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"Signs of Change" Says Bolivia's Morales as World Social Forum Opens

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Tens of thousands of people marched through the streets of Dakar on Sunday to mark the start of the annual World Social Forum. Activists carried colorful banners denouncing land grabs, restrictive immigration laws, agricultural subsidies in Europe and the U.S. and many other issues.

Others sang freedom songs and played drums whilst marching peacefully through the streets along a route that began near the offices of Senegal's public broadcaster, RTS, and ended at the Cheikh Anta Diop University, the main venue for the weeklong gathering.

Bolivian president Evo Morales, who took part in the march, invited his counterparts from poor countries to take part in this event.

"There must be awareness and a mobilisation to put an end to capitalism and clear away invaders, neocolonialists and imperialists [...] I support the popular uprisings in Tunisia and in Egypt. These are signs of change," said Morales, a former trade union leader who is a regular participant in anti-globalisation movement gatherings.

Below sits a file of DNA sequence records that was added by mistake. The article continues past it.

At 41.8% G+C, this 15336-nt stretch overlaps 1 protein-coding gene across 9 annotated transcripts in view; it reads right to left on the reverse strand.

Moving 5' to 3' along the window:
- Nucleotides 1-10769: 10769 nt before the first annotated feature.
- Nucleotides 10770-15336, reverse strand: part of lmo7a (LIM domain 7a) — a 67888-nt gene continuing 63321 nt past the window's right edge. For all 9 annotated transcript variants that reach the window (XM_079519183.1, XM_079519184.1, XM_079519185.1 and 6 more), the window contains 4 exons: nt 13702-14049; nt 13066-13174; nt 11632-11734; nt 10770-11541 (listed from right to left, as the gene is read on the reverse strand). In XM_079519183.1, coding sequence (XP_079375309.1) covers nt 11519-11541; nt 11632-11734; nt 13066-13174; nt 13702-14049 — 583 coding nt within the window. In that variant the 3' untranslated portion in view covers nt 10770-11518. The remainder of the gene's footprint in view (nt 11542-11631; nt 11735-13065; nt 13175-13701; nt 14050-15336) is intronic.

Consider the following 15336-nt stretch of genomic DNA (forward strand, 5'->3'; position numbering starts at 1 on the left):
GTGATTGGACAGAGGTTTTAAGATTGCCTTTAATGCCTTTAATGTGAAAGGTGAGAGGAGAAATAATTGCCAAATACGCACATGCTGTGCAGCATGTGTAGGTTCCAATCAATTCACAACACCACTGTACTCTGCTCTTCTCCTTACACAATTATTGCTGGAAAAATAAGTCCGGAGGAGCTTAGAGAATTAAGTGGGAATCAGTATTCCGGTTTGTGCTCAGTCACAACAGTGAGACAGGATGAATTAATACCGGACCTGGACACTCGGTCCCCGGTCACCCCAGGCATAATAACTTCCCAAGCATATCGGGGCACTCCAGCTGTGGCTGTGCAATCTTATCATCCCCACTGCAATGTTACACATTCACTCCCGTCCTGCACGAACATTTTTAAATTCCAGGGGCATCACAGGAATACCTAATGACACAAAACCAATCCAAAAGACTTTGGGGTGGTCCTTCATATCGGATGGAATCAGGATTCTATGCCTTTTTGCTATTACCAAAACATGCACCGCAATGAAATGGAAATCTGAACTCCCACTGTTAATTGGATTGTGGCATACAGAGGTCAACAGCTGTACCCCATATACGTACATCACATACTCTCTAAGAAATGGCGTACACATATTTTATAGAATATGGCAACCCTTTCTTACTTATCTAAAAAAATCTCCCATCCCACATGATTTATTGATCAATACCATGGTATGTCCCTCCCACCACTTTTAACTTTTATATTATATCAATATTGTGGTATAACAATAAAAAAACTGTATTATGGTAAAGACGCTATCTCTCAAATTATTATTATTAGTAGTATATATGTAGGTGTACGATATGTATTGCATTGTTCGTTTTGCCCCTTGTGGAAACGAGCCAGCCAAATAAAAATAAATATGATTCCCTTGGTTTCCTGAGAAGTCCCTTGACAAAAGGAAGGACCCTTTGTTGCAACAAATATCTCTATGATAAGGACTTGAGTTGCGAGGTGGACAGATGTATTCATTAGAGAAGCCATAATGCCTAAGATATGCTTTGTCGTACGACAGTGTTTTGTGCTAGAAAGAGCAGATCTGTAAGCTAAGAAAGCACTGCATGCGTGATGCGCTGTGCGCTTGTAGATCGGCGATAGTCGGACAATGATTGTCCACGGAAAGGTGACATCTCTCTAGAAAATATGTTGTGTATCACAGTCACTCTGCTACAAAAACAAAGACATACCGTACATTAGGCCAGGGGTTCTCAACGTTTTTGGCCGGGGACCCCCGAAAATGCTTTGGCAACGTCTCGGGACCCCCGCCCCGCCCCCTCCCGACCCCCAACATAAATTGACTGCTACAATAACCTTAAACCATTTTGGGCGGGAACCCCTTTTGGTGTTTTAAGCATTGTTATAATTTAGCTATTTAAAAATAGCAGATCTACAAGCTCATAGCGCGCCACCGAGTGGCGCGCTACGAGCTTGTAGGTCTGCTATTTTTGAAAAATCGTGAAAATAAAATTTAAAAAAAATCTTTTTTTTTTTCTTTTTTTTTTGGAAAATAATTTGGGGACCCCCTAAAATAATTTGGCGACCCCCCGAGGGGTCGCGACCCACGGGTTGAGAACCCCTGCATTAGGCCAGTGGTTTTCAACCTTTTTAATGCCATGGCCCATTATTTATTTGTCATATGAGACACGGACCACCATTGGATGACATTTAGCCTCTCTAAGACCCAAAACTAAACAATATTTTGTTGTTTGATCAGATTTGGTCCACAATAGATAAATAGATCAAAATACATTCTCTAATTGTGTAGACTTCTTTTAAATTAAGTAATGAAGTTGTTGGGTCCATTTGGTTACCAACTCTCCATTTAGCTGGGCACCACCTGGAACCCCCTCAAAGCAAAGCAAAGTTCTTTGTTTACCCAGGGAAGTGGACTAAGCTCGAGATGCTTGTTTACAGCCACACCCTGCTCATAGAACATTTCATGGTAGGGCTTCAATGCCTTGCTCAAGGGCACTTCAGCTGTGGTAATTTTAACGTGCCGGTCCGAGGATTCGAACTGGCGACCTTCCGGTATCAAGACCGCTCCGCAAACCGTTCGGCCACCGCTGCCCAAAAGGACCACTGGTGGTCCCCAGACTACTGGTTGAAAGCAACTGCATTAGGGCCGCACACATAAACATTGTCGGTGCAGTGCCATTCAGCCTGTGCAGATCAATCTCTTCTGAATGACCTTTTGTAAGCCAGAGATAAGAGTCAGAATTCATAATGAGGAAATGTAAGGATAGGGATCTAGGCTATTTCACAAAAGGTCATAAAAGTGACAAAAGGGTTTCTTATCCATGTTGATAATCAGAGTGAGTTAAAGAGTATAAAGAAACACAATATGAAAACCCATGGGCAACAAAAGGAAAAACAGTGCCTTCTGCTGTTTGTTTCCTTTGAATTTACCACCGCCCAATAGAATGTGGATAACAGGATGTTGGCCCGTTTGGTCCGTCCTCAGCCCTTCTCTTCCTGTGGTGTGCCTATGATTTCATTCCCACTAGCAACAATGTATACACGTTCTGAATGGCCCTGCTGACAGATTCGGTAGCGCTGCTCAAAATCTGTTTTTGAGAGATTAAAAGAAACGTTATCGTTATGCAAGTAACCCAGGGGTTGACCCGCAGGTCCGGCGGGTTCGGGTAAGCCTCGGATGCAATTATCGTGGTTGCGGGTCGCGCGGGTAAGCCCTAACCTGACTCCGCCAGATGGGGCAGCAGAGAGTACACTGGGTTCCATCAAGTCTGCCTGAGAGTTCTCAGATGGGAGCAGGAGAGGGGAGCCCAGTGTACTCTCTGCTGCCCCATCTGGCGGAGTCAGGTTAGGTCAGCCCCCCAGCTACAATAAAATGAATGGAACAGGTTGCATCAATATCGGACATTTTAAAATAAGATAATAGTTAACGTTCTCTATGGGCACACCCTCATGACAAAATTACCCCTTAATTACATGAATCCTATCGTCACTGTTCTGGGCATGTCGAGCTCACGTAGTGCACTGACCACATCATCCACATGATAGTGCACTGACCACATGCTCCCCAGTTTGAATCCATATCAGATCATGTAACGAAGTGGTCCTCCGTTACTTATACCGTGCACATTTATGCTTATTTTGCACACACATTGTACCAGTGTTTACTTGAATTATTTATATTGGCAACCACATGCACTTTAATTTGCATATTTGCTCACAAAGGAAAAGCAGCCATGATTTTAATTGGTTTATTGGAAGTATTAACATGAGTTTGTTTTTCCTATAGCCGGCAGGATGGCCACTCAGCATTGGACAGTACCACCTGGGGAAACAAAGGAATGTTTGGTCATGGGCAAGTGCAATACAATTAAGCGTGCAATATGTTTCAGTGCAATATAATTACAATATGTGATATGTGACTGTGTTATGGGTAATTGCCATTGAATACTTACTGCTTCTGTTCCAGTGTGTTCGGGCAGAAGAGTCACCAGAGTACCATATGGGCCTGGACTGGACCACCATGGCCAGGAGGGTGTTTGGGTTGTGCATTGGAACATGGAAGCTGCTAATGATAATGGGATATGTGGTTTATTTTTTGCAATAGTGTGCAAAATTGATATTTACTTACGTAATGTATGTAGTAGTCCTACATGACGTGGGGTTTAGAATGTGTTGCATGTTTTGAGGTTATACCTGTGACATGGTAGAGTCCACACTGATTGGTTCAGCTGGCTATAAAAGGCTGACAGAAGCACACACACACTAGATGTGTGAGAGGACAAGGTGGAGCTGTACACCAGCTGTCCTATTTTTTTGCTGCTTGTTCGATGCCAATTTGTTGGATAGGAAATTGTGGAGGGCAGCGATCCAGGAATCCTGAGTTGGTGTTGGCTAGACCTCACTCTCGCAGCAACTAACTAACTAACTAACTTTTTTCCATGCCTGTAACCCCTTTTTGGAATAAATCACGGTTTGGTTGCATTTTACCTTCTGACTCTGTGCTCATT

"There must be resistance and awareness. There must be a programme of social struggle to build a new world," he said.

"We must save humanity, and to do that, we must know our enemies. The enemies of the people are neocolonialists and imperialists. We must put an end to the capitalist model and put another in its place. It's necessary to get rid of the rich and change the world."

The mayor of Dakar welcomed participants, but other senior members of the Senegalese government were absent; President Abdoulaye Wade himself is out of the country, though he is scheduled to take part in an event alongside the Brazilian president later in the week.

The World Social Forum defines itself as an open space where those "opposed to neo-liberalism and a world dominated by capital or by any form of imperialism come together to pursue their thinking."

As this year's event is being held in Senegal, many of the discussions will revolve around what organisers term the crisis of civilisation and capitalism gripping Africa and the rest of the world.